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 Report calls for decriminalizing both ‘hard’ and ‘soft’ drugs

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PostSubject: Report calls for decriminalizing both ‘hard’ and ‘soft’ drugs   Mon 27 May 2013, 11:58



Tray of supplied items, at the supervised injection site, Insite on Vancouver's Downtown Eastside

Photograph by: Ward Perrin


A report
out Thursday calls on Canada to decriminalize personal use of all
narcotics and regulate cannabis, saying current policies are failing to
reduce drug use or make Canadians safer.
The Canadian Drug Policy
Coalition says treating drug use as a health problem, rather than a
criminal one, would meet many of the objectives prohibitions has
historically failed to accomplish.
“We’re doing this to improve
public health and safety, not create a free-for-all. What we have now is
a free-for-all,” said executive director Donald MacPherson, who
co-authored the report.
MacPherson stressed the coalition, made up
of 30 non-governmental organizations and based at Simon Fraser
University, doesn’t make the case that drug use is harmless.
However,
MacPherson said treating drug possession and consumption as a criminal
matter stigmatizes users and creates a barrier to them seeking help.
“This
is a pragmatic response to an activity that’s already taking place ...
and we’re saying criminalization is making it worse,” he said.
Decriminalizing
use of all drugs is a controversial recommendation in North America,
where Prime Minister Stephen Harper’s Conservative government has been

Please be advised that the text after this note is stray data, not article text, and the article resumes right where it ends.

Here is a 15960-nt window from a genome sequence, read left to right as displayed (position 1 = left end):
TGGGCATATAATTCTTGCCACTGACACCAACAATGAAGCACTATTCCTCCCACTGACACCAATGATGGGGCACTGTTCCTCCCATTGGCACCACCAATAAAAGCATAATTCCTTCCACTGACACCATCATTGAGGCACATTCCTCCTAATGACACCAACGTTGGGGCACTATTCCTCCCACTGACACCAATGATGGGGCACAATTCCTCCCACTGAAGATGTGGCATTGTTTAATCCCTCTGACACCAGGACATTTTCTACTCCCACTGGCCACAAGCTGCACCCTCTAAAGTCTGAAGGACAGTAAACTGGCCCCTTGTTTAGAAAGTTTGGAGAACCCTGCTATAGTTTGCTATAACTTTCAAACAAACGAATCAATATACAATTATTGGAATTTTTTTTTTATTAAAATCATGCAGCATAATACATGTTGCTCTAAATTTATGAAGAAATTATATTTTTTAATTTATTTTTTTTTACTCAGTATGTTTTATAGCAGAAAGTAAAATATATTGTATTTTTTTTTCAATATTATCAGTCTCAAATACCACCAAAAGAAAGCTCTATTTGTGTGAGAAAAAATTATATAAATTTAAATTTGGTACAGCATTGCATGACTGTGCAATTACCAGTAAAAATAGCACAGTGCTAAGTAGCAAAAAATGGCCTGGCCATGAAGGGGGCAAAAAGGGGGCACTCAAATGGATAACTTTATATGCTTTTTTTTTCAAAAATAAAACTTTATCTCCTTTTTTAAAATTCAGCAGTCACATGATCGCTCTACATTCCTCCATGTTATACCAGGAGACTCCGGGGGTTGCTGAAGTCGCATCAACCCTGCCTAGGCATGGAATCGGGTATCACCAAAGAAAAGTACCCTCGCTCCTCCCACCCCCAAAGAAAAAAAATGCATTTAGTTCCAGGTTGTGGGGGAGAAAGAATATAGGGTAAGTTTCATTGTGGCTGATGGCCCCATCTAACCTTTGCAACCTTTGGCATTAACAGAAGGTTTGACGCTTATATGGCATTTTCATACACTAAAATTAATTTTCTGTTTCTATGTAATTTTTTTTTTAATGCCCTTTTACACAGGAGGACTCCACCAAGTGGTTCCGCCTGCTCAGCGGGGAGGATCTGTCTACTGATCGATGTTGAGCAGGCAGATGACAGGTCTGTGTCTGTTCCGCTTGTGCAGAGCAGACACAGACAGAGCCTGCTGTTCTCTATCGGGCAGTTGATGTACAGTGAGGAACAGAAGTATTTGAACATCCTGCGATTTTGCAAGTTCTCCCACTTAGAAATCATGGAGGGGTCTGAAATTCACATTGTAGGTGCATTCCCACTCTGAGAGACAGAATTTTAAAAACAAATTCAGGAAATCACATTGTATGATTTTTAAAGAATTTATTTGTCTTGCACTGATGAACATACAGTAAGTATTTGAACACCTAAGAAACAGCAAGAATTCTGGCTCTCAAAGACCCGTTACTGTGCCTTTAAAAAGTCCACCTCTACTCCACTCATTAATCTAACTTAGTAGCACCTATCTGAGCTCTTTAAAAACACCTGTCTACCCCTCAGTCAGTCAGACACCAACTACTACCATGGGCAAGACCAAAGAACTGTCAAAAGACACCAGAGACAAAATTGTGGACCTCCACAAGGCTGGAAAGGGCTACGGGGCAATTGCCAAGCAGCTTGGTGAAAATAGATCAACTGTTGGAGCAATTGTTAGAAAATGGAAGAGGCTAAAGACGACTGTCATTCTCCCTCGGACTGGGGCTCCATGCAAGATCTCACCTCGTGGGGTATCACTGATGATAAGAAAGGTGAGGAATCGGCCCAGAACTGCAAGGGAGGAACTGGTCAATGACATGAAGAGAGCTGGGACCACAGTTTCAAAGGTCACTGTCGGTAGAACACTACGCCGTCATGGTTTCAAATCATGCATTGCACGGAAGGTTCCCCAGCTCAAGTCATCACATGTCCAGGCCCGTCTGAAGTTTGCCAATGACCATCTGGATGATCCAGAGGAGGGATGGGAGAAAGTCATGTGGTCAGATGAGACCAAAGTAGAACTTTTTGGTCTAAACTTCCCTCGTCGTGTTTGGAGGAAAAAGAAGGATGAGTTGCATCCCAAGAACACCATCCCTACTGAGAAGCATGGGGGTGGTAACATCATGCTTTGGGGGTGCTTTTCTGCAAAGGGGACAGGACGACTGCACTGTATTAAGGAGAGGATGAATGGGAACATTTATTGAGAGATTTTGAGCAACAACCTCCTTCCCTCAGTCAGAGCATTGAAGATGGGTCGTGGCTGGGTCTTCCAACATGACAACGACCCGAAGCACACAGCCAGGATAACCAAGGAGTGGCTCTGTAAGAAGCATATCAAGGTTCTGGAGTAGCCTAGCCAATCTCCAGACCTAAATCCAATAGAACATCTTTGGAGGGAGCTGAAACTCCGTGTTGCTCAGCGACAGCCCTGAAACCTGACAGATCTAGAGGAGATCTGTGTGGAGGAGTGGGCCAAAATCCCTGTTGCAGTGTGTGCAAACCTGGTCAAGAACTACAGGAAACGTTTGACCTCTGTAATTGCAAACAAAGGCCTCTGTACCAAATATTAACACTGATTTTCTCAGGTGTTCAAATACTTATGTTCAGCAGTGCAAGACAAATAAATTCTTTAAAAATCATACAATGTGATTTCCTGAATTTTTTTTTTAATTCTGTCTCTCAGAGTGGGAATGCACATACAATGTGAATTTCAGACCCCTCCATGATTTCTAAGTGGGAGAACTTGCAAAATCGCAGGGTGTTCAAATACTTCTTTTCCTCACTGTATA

in lockstep with the U.S. federal government against any incremental
moves toward easing drug laws.
Liberal governments under former
prime ministers Jean Chretien and Paul Martin were moving toward
decriminalizing marijuana, but the lection of Harper’s Conservatives in
2006 put an end to that.
However, there are signs attitudes are shifting in the U.S.
Last year, voters in Colorado and Washington passed ballot measures decriminalizing personal use of marijuana in their states.
Public
opinion in Canada is also turning in favour of decriminalizing
cannabis, said MacPherson, whose report goes a step further to recommend
regulating and taxing it.
Pointing toward tobacco as an example,
MacPherson said regulation could decrease cannabis use and do more to
keep it out of the hands of young people.
“It would allow us to
have a full discussion of the benefits, the harms the messaging we want
to put out there with youth and underage users,” he said.
A 2012
study done by researchers in B.C. estimated the value of the province’s
recreational marijuana market at more than $350 million — a lucrative
commodity the government could reap tax revenue from if it was
regulated, MacPherson said.
Instead, the report said the federal
government has set aside $528 million between 2012 and 2017 for its
National Anti-Drug plan, with most of that money going toward law
enforcement.
The coalition says Canada’s approach is out of step
with an increasing number of countries that are decriminalizing drugs
and seeing benefits — including Portugal, which decriminalized all
illicit drugs in 2001.
“In Portugal decriminalization has had the
effect of decreasing the numbers of people injecting drugs, decreasing
the number of people using drugs problematically, and decreasing trends
of drug use among 15 to 24 year olds,” the coalition’s 112-page report
says.
The Portuguese findings were republished from a 2011 study
by British researchers, who said the role of decriminalization in
Portugal’s decreases is debatable.
Release Quiet Revolution Drug Decriminalisation Policies
“But
the evidence appears clear that decriminalization has not been the
disaster critics had said it would be,” wrote Ari Rosmarin and Niamh
Eastwood, co-authors of the U.K. study.
The British researchers,
who compared drug policies around the world, also said decriminalization
isn’t a cure-all but it’s preferable to prohibition.
“What emerges is that the harms of criminalization far outweigh those of decriminalization,” they wrote.


source:-
http://www.calgaryherald.com/health/Report+calls+decriminalizing+both+hard+soft+drugs/8424013/story.html
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